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Ontarians have been important and influential in the formation of Alberta as a province. Although many other groups have contributed to the culture and identity of Alberta, Ontarians have been one of the most formative groups with respect to the shaping of Albertan society, its politics and its industry - so much so that at one point Alberta was referred to as Rural Ontario West. 

In 1870 the Dominion of Canada purchased an area referred to as the Northwest and shortly after began to negotiate treaties with the First Nations peoples of the region with an eye to opening up their new territory to settlement and, hopefully, agricultural industry. By 1880 tens of thousands of Ontarians began migrating westward to set up homesteads. Many, indeed, became farmers but many more became prominent politicians, civil servants and journalists.   The move of Ontarians into the region was of such mass proportions that between 1881 and 1891 the white population of the Northwest skyrocketed from just over 1,000 up to 17, 000, the majority of which were Ontarians. By 1889, the Canadian Pacific Railway had completed its line from Quebec, to Ontario, across the prairies and to present-day Alberta. This provided the people of Quebec and Ontario with even more incentive to move west to take advantage of the opportunities that no-doubt were available in the developing region.

The peak of Ontarian migration occurred between 1891 and 1910 when the population of Alberta grew from approximately 25,000 to over 375,000. As the federal government pushed its National Policy to the extreme, soliciting settlers from around the world. While the arrival of migrants from Ontario did a great service to settling the west and establishing the hallmarks of civil society including a legislature, provincial policing, educational facilities and organized regional government, the experience was not without its drawbacks. For years prior to the arrival of the Ontarians the Francophone community had flourished in Alberta. The first European language to be spoken and taught in the territories was French and the Francophones had established several communities, missions and schools to administer to their needs. The onslaught of Ontarians to the region was perceived as a great threat to the Francophone way of life in the west and spawned an insecurity that would poison relations between French and English in the region for decades to come.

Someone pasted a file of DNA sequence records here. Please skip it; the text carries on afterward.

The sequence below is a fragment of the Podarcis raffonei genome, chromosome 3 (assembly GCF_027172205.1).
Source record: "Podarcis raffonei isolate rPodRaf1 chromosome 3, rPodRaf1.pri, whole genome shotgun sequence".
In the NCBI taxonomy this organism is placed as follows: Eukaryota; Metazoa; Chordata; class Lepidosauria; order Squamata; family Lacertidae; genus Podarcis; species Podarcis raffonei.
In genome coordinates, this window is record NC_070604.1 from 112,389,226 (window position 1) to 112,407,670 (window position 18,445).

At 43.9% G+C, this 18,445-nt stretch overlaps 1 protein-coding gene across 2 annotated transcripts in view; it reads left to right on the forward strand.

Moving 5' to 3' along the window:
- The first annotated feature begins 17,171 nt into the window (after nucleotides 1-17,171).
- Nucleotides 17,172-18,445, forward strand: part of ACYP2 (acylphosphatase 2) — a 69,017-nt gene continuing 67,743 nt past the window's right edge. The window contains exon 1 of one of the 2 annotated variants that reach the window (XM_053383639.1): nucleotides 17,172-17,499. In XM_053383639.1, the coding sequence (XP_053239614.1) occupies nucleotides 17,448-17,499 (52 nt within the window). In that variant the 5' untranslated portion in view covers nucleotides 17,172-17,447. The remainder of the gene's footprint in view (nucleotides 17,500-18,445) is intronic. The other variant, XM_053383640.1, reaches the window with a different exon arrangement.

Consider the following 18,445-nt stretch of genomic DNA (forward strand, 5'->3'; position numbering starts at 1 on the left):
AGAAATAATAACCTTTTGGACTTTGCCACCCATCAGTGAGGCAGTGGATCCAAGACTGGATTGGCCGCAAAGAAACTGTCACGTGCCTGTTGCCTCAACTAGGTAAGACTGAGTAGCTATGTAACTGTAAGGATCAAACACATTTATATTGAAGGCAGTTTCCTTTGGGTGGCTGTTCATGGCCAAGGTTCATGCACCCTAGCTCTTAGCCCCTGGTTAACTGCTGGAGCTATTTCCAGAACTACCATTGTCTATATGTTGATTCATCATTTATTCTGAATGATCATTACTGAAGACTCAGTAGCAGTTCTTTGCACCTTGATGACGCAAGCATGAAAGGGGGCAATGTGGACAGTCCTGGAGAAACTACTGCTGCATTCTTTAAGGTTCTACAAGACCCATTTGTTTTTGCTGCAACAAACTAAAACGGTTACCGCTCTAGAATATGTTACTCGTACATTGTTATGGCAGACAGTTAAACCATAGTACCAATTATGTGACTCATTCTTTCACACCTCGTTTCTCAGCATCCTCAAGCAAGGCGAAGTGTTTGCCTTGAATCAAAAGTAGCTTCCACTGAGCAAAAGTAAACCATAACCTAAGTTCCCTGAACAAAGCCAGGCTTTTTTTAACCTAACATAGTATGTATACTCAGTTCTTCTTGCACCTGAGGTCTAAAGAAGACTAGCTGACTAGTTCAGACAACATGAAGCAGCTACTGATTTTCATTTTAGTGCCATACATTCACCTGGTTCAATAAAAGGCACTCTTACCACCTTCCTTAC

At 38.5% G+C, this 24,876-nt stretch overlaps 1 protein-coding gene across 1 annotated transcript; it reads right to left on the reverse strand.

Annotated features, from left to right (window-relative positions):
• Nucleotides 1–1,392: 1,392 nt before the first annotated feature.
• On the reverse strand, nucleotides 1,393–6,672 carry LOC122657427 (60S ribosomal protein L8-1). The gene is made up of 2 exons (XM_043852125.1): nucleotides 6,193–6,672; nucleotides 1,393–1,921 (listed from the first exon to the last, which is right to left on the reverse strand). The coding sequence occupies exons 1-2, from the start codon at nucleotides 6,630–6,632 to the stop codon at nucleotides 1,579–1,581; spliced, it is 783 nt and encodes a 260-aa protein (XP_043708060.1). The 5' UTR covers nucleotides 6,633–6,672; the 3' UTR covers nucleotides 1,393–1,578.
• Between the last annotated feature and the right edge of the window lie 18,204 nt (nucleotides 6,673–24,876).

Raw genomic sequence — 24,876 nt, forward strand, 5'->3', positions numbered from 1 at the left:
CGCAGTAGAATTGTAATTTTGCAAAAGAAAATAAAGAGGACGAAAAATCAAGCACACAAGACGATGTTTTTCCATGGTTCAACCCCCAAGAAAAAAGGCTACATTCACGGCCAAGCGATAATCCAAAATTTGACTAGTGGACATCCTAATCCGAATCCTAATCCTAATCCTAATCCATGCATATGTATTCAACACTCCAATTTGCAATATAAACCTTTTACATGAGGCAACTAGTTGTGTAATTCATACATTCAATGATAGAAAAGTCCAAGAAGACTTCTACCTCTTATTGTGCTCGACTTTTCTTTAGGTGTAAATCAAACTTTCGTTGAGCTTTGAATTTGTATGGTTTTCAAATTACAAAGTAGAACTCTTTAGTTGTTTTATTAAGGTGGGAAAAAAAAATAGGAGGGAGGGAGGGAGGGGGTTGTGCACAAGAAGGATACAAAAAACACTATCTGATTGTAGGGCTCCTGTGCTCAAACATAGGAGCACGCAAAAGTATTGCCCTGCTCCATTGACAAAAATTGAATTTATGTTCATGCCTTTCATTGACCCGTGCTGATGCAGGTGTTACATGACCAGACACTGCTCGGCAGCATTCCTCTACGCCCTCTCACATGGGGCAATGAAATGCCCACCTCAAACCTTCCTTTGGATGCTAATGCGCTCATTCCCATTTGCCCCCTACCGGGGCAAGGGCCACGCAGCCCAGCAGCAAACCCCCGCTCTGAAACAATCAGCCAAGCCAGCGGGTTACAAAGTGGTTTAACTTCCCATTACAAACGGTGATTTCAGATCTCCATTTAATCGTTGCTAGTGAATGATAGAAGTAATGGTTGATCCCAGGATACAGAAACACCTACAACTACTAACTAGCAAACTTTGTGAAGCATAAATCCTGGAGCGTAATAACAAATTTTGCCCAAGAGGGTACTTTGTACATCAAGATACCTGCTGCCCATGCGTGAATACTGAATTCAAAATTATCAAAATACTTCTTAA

The 1920s witnessed the continued migration of Ontarians to Alberta once the Canadian Pacific Railway's harvester excursions began.  By 1925, nearly 55, 000 temporary workers were arriving in Alberta each fall to help with the harvest. The Depression and stock market crash that ushered in the 1930s his Alberta hard and many Ontarians moved out of the province to find work elsewhere, making the 1930s the decade that saw the fewest numbers of Ontarians residing in Alberta. The next wave of Ontarian migration to Alberta coincided with the Leduc #1 oil strike in 1947. The oil strike itself is considered one of the most important economic events in Canadian history and it brought with it renewed excitement for Alberta's economy. The oil strike kick-started the oil industry in Alberta and created jobs for skilled labour which, in turn, began once again to attract migrants from Ontario. A new wave of people from Ontario made the journey to this province that had once again brought hope of being the "promised land". This time, however, the newcomers from Ontario did not dominate the Albertan landscape as they once did. The formation of Alberta and its modern identity continues to show the influences of the liberal Anglo-Saxon Ontario culture, but now, Ontarians coming to Alberta simply add to the province's distinctive identity without dominating or directing it.

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